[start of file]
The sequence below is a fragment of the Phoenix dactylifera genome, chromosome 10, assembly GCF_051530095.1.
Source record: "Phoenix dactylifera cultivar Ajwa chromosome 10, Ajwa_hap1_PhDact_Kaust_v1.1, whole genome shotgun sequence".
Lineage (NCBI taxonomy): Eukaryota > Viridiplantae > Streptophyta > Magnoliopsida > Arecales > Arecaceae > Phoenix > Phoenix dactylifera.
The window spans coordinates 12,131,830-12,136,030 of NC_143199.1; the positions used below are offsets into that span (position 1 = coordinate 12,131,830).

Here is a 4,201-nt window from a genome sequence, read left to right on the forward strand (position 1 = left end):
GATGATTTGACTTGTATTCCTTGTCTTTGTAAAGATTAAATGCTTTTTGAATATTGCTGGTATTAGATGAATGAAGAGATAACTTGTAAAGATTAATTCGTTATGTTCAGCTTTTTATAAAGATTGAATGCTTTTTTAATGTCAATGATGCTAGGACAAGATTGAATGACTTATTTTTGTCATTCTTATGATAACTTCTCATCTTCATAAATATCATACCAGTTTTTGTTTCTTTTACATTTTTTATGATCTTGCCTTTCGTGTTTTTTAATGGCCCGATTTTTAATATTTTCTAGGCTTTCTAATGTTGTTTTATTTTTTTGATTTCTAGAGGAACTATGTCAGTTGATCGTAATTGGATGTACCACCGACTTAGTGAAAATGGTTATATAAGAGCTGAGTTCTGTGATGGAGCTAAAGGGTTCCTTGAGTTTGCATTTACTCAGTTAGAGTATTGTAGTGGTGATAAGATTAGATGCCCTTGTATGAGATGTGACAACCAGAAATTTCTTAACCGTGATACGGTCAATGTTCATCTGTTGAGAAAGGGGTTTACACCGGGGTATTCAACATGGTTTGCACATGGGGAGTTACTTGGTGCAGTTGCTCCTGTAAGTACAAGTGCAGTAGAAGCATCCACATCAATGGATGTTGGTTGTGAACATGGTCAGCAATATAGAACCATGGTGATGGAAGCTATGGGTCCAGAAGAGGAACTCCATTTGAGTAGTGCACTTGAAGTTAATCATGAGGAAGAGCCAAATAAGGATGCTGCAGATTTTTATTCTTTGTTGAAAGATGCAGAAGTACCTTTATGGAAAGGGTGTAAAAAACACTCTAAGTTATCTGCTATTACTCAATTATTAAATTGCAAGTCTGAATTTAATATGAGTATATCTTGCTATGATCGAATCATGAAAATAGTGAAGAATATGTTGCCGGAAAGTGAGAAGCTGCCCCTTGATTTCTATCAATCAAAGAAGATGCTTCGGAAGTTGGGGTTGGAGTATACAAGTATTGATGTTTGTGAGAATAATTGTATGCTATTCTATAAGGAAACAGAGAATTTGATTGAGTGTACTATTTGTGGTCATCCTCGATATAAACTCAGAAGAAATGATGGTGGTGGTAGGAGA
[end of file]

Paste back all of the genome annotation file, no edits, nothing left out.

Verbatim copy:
The sequence below is a fragment of the Phoenix dactylifera genome, chromosome 10, assembly GCF_051530095.1.
Source record: "Phoenix dactylifera cultivar Ajwa chromosome 10, Ajwa_hap1_PhDact_Kaust_v1.1, whole genome shotgun sequence".
Lineage (NCBI taxonomy): Eukaryota > Viridiplantae > Streptophyta > Magnoliopsida > Arecales > Arecaceae > Phoenix > Phoenix dactylifera.
The window spans coordinates 12,131,830-12,136,030 of NC_143199.1; the positions used below are offsets into that span (position 1 = coordinate 12,131,830).

Here is a 4,201-nt window from a genome sequence, read left to right on the forward strand (position 1 = left end):
GATGATTTGACTTGTATTCCTTGTCTTTGTAAAGATTAAATGCTTTTTGAATATTGCTGGTATTAGATGAATGAAGAGATAACTTGTAAAGATTAATTCGTTATGTTCAGCTTTTTATAAAGATTGAATGCTTTTTTAATGTCAATGATGCTAGGACAAGATTGAATGACTTATTTTTGTCATTCTTATGATAACTTCTCATCTTCATAAATATCATACCAGTTTTTGTTTCTTTTACATTTTTTATGATCTTGCCTTTCGTGTTTTTTAATGGCCCGATTTTTAATATTTTCTAGGCTTTCTAATGTTGTTTTATTTTTTTGATTTCTAGAGGAACTATGTCAGTTGATCGTAATTGGATGTACCACCGACTTAGTGAAAATGGTTATATAAGAGCTGAGTTCTGTGATGGAGCTAAAGGGTTCCTTGAGTTTGCATTTACTCAGTTAGAGTATTGTAGTGGTGATAAGATTAGATGCCCTTGTATGAGATGTGACAACCAGAAATTTCTTAACCGTGATACGGTCAATGTTCATCTGTTGAGAAAGGGGTTTACACCGGGGTATTCAACATGGTTTGCACATGGGGAGTTACTTGGTGCAGTTGCTCCTGTAAGTACAAGTGCAGTAGAAGCATCCACATCAATGGATGTTGGTTGTGAACATGGTCAGCAATATAGAACCATGGTGATGGAAGCTATGGGTCCAGAAGAGGAACTCCATTTGAGTAGTGCACTTGAAGTTAATCATGAGGAAGAGCCAAATAAGGATGCTGCAGATTTTTATTCTTTGTTGAAAGATGCAGAAGTACCTTTATGGAAAGGGTGTAAAAAACACTCTAAGTTATCTGCTATTACTCAATTATTAAATTGCAAGTCTGAATTTAATATGAGTATATCTTGCTATGATCGAATCATGAAAATAGTGAAGAATATGTTGCCGGAAAGTGAGAAGCTGCCCCTTGATTTCTATCAATCAAAGAAGATGCTTCGGAAGTTGGGGTTGGAGTATACAAGTATTGATGTTTGTGAGAATAATTGTATGCTATTCTATAAGGAAACAGAGAATTTGATTGAGTGTACTATTTGTGGTCATCCTCGATATAAACTCAGAAGAAATGATGGTGGTGGTAGGAGA